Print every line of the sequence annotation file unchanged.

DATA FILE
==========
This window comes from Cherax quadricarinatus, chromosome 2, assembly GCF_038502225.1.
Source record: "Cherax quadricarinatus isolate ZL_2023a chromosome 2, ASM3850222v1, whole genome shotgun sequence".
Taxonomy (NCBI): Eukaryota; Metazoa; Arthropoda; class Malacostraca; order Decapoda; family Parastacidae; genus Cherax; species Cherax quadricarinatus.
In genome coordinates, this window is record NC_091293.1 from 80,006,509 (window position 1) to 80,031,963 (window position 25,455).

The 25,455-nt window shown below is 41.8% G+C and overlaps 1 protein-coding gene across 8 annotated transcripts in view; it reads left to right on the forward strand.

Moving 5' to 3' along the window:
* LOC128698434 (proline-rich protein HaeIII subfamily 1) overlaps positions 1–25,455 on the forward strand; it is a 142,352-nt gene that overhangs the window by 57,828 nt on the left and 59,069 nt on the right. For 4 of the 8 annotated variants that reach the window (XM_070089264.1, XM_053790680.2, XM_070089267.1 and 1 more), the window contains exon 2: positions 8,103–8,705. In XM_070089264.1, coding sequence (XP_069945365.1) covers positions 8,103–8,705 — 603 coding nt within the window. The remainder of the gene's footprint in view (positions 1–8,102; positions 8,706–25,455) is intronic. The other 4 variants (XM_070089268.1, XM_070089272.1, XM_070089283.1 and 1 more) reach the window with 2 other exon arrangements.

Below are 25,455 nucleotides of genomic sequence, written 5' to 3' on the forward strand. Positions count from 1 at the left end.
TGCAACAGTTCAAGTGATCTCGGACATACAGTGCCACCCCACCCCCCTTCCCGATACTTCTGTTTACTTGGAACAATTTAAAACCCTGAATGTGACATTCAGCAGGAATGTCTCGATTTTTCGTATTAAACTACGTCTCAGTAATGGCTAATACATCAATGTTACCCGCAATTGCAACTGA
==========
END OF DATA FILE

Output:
This window comes from Cherax quadricarinatus, chromosome 2, assembly GCF_038502225.1.
Source record: "Cherax quadricarinatus isolate ZL_2023a chromosome 2, ASM3850222v1, whole genome shotgun sequence".
Taxonomy (NCBI): Eukaryota; Metazoa; Arthropoda; class Malacostraca; order Decapoda; family Parastacidae; genus Cherax; species Cherax quadricarinatus.
In genome coordinates, this window is record NC_091293.1 from 80,006,509 (window position 1) to 80,031,963 (window position 25,455).

The 25,455-nt window shown below is 41.8% G+C and overlaps 1 protein-coding gene across 8 annotated transcripts in view; it reads left to right on the forward strand.

Moving 5' to 3' along the window:
* LOC128698434 (proline-rich protein HaeIII subfamily 1) overlaps positions 1–25,455 on the forward strand; it is a 142,352-nt gene that overhangs the window by 57,828 nt on the left and 59,069 nt on the right. For 4 of the 8 annotated variants that reach the window (XM_070089264.1, XM_053790680.2, XM_070089267.1 and 1 more), the window contains exon 2: positions 8,103–8,705. In XM_070089264.1, coding sequence (XP_069945365.1) covers positions 8,103–8,705 — 603 coding nt within the window. The remainder of the gene's footprint in view (positions 1–8,102; positions 8,706–25,455) is intronic. The other 4 variants (XM_070089268.1, XM_070089272.1, XM_070089283.1 and 1 more) reach the window with 2 other exon arrangements.

Below are 25,455 nucleotides of genomic sequence, written 5' to 3' on the forward strand. Positions count from 1 at the left end.
TGCAACAGTTCAAGTGATCTCGGACATACAGTGCCACCCCACCCCCCTTCCCGATACTTCTGTTTACTTGGAACAATTTAAAACCCTGAATGTGACATTCAGCAGGAATGTCTCGATTTTTCGTATTAAACTACGTCTCAGTAATGGCTAATACATCAATGTTACCCGCAATTGCAACTGA